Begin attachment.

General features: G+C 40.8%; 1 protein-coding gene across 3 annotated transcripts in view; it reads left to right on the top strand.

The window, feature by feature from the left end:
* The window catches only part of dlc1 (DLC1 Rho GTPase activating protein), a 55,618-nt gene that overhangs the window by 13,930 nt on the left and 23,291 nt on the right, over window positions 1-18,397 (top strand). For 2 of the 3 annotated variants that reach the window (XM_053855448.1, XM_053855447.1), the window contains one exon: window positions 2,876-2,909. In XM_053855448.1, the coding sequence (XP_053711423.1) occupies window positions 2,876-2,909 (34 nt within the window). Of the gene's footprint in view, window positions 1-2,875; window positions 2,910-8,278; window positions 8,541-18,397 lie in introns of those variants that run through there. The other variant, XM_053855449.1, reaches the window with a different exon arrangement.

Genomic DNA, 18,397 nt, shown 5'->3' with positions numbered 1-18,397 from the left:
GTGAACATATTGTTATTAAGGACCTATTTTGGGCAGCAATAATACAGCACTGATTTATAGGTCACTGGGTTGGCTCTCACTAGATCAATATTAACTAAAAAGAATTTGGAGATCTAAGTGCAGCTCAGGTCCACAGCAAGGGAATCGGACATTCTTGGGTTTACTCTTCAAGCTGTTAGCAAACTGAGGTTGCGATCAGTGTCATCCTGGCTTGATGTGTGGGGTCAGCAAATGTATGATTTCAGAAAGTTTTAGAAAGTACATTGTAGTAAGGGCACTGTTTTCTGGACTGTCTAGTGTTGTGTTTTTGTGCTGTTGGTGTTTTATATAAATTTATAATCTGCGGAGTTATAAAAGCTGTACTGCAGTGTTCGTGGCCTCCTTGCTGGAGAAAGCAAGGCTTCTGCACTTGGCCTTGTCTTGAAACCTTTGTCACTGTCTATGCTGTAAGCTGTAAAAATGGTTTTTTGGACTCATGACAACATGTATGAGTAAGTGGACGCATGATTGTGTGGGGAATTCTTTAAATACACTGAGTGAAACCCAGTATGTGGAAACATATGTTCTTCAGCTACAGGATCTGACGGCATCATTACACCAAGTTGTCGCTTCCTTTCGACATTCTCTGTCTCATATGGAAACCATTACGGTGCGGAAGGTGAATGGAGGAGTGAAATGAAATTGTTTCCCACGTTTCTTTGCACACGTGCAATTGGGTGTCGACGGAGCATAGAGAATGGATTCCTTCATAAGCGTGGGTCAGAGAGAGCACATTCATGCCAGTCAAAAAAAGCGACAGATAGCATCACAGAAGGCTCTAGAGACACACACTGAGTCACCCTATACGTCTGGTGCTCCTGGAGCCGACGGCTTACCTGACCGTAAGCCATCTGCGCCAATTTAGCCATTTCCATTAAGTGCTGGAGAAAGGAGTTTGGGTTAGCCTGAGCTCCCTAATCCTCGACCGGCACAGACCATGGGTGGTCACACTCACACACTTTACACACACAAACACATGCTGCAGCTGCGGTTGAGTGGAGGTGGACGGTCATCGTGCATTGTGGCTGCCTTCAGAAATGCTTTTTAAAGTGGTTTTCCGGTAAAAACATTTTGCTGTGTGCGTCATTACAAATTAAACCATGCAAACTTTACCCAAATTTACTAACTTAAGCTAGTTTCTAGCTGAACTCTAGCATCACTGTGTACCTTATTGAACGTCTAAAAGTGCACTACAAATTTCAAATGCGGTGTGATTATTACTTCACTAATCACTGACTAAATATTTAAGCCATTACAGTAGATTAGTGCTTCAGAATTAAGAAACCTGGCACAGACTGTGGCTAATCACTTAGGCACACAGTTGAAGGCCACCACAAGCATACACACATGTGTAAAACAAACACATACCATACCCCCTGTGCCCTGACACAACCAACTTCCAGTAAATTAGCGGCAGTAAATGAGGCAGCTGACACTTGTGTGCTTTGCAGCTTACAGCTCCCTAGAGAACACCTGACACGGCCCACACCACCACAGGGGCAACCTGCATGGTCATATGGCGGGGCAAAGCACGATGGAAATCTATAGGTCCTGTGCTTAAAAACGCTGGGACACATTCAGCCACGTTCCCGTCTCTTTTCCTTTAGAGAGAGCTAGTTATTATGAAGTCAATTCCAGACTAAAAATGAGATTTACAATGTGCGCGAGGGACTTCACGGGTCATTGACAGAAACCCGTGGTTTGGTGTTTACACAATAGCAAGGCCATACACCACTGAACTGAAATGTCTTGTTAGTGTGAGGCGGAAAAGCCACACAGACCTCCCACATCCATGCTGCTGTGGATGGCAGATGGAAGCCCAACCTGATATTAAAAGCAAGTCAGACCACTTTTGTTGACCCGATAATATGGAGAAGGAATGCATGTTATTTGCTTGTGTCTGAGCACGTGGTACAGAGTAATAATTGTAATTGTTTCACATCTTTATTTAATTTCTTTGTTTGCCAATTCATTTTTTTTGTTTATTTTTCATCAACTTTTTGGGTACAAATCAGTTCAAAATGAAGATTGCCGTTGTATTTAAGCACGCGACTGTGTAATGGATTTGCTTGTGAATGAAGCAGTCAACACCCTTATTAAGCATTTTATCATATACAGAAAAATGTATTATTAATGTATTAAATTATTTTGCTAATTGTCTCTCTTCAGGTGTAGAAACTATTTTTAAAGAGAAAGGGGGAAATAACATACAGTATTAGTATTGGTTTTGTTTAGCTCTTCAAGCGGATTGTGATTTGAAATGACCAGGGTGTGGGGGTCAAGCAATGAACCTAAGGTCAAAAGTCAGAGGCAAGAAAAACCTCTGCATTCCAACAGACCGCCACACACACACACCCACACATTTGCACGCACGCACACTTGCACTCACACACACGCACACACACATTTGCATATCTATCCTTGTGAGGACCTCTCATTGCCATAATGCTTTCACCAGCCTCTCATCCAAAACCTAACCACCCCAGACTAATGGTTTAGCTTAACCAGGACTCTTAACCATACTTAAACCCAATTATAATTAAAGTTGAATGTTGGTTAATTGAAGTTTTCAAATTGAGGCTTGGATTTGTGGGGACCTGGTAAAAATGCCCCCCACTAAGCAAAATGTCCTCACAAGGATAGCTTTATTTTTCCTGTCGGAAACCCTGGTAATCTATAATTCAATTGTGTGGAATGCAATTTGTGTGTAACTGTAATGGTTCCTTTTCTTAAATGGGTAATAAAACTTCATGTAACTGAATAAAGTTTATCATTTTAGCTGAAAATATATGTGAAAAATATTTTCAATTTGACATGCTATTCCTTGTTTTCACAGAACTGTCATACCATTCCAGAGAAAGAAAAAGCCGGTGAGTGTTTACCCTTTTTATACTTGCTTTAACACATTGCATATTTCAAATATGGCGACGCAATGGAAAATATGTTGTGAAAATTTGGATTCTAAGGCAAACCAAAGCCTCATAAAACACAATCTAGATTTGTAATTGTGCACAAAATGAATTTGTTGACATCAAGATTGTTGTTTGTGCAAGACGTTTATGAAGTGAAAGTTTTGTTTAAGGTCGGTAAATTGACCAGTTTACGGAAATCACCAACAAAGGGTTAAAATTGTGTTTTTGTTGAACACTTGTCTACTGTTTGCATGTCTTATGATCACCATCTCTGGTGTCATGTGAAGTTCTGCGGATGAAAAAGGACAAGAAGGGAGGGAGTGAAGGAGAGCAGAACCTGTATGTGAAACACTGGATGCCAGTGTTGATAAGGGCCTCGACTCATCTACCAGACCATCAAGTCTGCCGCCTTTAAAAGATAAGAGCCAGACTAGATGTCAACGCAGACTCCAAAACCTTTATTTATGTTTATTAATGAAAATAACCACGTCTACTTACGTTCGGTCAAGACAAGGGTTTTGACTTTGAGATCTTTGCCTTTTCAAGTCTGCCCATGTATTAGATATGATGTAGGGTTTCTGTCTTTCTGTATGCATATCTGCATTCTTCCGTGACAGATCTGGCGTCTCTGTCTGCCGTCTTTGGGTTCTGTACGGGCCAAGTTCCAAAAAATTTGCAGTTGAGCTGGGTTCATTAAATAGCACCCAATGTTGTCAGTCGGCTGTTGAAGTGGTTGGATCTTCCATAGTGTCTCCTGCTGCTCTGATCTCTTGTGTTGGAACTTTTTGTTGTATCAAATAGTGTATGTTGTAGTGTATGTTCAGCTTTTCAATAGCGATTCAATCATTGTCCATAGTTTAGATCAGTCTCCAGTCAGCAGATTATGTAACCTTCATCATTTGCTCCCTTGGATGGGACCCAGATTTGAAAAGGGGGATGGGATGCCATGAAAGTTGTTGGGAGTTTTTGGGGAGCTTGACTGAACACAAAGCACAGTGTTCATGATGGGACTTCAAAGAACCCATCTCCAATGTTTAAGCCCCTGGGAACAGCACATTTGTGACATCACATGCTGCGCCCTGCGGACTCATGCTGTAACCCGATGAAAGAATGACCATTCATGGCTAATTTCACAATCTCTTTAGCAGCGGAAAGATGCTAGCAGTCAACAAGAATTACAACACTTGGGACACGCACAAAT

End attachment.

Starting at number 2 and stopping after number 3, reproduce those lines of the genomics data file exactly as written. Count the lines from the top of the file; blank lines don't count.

The window, feature by feature from the left end:
* The window catches only part of dlc1 (DLC1 Rho GTPase activating protein), a 55,618-nt gene that overhangs the window by 13,930 nt on the left and 23,291 nt on the right, over window positions 1-18,397 (top strand). For 2 of the 3 annotated variants that reach the window (XM_053855448.1, XM_053855447.1), the window contains one exon: window positions 2,876-2,909. In XM_053855448.1, the coding sequence (XP_053711423.1) occupies window positions 2,876-2,909 (34 nt within the window). Of the gene's footprint in view, window positions 1-2,875; window positions 2,910-8,278; window positions 8,541-18,397 lie in introns of those variants that run through there. The other variant, XM_053855449.1, reaches the window with a different exon arrangement.